Honey, You Missed the Turnoff….
Part of the thrill in hiking is finding a new trail or one that is lightly travelled. To do so, you have to get away from the hustle and bustle of the big city. There are many trails within thirty minutes of our home in north San Diego (SD) County. Usually, the locals with their dogs or trail runners hit those on the weekends. Often, I will drive 60 or 70 miles to find a remote trail. East SD county offers some of the best areas if you want to leave the crowds behind.
So began one of our weekend hikes. Before leaving home, I planned our route to Oakzanita Peak, a fairly diverse trail to a summit with decent views to the east. Our typical weekend hikes are between 5-7 miles and a good amount of elevation change. I like the scenery and Mary sees it as a workout. For mid August it would be a warm day, but I reasoned we would get a decent breeze at 5,000 ft.
At the southern edge of Cuyamaca State Park and bordering the Cleveland National Forest, Oakzanita Peak gets its name from the oak trees and manzanita bushes. The manzanita is a strange bush/small tree with a beautiful red bark and is quite at home within the chaparral community. Sometimes the bushes have berries or little fruit that looks like apples – hence the spanish name manzana.
At the trailhead, the usual routine is to get out the sunscreen, GPS, backpack, my stinger, and the maps. Uh-oh, no maps. Left them on the dining room table. No problem, I have a basic GPS, will just mark a waypoint at the beginning of the trail. The hike up to the peak took us down into a creek, up a fire road and into the chaparral. It was a moderate workout, mainly due to the heat which was somewhere around 80 deg. At the top, there was another couple but we found a secluded outcropping and enjoyed the vista while we ate our lunch. Afterwards, I told Mary that we could go north, intersect another trail and head west toward the car.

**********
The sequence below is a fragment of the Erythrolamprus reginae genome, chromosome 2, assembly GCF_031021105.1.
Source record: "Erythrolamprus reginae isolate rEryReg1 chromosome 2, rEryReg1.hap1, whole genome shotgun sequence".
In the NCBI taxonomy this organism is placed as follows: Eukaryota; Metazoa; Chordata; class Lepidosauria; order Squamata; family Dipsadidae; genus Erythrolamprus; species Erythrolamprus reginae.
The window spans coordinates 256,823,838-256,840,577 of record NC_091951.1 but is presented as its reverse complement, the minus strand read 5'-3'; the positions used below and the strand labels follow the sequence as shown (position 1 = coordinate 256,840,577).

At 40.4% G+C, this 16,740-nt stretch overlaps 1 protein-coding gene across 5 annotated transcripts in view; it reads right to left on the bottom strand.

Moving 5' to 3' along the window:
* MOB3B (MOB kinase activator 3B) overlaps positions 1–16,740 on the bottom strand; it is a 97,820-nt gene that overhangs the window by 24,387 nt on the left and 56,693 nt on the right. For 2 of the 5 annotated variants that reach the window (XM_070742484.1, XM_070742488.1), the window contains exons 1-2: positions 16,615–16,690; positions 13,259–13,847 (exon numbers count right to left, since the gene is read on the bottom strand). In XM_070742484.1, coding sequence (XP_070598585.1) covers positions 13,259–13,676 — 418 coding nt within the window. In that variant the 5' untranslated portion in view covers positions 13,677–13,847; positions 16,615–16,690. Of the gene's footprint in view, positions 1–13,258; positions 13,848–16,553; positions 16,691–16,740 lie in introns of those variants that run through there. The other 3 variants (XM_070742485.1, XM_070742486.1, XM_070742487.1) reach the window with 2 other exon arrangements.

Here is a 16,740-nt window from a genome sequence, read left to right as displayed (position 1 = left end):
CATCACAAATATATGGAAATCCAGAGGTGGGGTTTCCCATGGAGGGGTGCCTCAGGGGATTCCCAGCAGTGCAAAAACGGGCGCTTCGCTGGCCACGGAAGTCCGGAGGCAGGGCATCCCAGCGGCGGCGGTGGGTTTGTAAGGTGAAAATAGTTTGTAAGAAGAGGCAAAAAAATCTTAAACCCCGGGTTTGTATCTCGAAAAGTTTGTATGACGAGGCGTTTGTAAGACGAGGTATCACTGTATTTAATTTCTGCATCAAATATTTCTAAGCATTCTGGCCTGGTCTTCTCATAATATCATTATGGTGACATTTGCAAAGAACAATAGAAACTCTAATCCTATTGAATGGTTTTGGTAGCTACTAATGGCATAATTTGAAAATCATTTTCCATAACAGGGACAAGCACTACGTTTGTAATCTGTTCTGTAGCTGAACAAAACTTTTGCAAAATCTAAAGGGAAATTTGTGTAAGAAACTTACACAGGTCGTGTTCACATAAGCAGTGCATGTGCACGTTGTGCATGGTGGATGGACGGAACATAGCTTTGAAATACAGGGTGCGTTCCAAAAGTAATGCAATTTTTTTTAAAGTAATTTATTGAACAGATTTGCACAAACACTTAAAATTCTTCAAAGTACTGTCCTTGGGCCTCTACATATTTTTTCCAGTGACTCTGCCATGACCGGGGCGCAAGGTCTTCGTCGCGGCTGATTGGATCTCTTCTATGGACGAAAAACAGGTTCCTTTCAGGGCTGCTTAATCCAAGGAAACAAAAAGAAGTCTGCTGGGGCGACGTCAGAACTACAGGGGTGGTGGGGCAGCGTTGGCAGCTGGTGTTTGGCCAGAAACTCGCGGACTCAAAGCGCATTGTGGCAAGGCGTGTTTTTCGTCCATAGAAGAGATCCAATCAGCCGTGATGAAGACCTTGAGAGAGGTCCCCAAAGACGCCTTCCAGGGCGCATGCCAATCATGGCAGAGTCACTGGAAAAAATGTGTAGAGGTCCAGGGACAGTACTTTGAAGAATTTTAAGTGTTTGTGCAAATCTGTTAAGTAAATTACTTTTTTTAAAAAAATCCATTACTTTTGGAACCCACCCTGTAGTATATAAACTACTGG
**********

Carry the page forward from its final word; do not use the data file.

We crossed a fire road and ended up in a meadow where large birds were circling nearby. At first, we thought they were California Condors like we’ve seen at the Wild Animal Park.
After we got home, we researched a bit and surmised that they were probably young turkey buzzards. A pair of them were in a dead tree to our left. They observed us we walked past, and I couldn’t help to think that they probably wished we would pass out or drop dead so that they could feast on us. We were impressed with their wingspan and their ability to effortlessly float on the afternoon wind currents. Farther to the east, we could see several more performing lazy circles over the arid landscape.
We really felt the heat at this point and were about 4-5 miles into the hike. Coming to a trail sign, we saw something like the “Harvey Moore Trail” Hmm, not sure, but at least it was heading west so we took it. The terrain varied from an old jeep trail to a single track eroded path. We also noticed the effect that the fires of 2007 had taken here. Entire groves of oaks and pines were wiped out. It was sad to see so many dead trees, but noticed something we had never seen before: